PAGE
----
London: British Airways PLC warned there was “no visible signs of improvement” in the recession-hit airline industry as it posted a record £94 million ($155.5 million) loss for the first quarter on Friday, despite noting a seasonal uptick for the summer.
BA said it would continue to focus on stripping costs out of the business as consumer demand for flights remains weak, reporting that its efforts so far have resulted in a 6.6% reduction in operating costs since October.
The airline is seeking to slash some 3,700 jobs from its 40,000-strong work force and freeze pay for several years. It has also taken 5% of its winter flight capacity out of service and even dropped meals on short-haul flights as it struggles to cope with the adverse economic climate.
The first quarter operating loss is the first time since BA was privatized in 1987 that it has recorded a deficit at the beginning of the fiscal year, which is usually the second strongest earnings period after the summer peak — the airline earned a £35 million profit in the same period a year ago.
Revenue in the current first quarter fell 12% to £1.98 billion, from £2.25 billion.
The airline did not provide net profit details in Friday’s trading update.
With the operating loss and revenue flagged up by the carrier ahead of the announcement, BA stock received a boost from the positive news on costs and a reduction in its debt, opening up 1.3% at 136 pence.
Chief executive Willie Walsh said that while traffic volumes were down, they had stabilized during the quarter and showed some signs of improvement for the peak summer months.
However, he added that yields, or average fares per mile (kilometer), “remain volatile,” leaving the airline wary of providing revenue guidance for the full year. Yields dropped 9.7% in the first quarter and Walsh said he expected a greater fall in the second quarter.
“Trading conditions continue to be very challenging ... and no visible signs of improvement,” he said.
Other carriers have also succumbed to the market downturn, with Air France-KLM reporting a 20.5% fall in first quarter revenue to €5.2 billion and Lufthansa posting an almost 20% drop to the same level on Thursday.
Even the normally more robust budget carrier Ryanair Holdings PLC spooked the market earlier this week by scaling back its full-year profit forecasts to the bottom end of its forecast range of £173 millionto £259 million.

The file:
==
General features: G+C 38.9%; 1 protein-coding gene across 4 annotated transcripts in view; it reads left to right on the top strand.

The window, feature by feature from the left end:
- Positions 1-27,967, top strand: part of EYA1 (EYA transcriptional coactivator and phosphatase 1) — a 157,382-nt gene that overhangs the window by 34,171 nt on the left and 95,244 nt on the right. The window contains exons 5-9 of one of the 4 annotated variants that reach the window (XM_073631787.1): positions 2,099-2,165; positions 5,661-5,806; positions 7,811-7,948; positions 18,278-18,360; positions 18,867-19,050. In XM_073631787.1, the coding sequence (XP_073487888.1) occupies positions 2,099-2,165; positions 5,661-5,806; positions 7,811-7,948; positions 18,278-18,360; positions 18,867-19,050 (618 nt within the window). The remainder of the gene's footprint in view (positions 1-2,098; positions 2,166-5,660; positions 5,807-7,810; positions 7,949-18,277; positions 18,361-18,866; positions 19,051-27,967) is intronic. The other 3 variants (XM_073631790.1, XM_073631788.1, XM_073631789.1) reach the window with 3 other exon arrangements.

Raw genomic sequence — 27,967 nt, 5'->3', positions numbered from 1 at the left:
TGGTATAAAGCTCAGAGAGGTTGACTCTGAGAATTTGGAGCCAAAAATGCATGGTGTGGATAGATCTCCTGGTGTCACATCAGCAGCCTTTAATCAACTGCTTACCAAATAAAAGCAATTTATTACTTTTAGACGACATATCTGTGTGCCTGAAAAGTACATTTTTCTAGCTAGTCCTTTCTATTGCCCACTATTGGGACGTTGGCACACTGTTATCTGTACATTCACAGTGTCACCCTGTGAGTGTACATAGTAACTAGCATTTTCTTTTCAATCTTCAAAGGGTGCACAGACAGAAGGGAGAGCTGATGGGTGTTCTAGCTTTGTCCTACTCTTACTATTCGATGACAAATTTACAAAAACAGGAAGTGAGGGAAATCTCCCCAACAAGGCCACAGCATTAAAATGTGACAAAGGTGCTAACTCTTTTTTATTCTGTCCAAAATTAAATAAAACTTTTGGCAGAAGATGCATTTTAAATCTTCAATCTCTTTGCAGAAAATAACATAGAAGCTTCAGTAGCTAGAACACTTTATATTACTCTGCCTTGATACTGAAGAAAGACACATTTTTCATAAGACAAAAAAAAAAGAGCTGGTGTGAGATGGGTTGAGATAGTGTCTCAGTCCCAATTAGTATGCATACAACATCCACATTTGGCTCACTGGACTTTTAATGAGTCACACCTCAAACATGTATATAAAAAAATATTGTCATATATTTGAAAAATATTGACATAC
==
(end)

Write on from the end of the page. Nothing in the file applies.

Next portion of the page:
Walsh has been one of the most pessimistic airline industry executives about the sector, warning that BA is in a “fight for survival” and that the carrier’s key first- and business-class traffic may never fully recover.
He said Friday that while BA’s efforts to cut costs were bearing fruit, “with revenue still weak, there is much more to be done,” suggesting the savings plan would last years.
His plans to slash 3,700 ground staff and cabin crew positions have met with resistance from unions. BA recently called in a government-backed mediator in an attempt to reach a deal and avoid crippling strike action. Walsh said Friday that both sides are currently in a “cooling off” period with talks halted.
The carrier’s engineers and pilots have accepted a separate deal.
In other cost-saving measures, BA has stripped capacity out of its flying schedule, with plans to park 22 aircraft over the winter. It has also extended its planned delivery of six new superjumbo Airbus A380 aircraft by an average of five months. A second round of delivery of six more aircraft will be delayed by an average of two years.
Walsh declined to comment on the status of talks with Boeing Co. over the 24 Boeing 787 jets it ordered in 2007, following a report he was seeking to renegotiate installment payments.
“Talks are ongoing and confidential,” he told reporters on a conference call.
In more positive news, BA said it expected its full year fuel bill to be between £450 million and £500 million lower. It also said that its debt had fallen slightly to £2.3 billion.
Walsh also played down reports that BA is planning to gearing up to sell control of the trans-Atlantic premium subsidiary Openskies, which last week dropped its service between Amsterdam and New York, leaving just one route between Paris and New York.
Wals told reporters he had nothing to add to existing public comment by the airline that it is “reviewing all aspects of its activities.”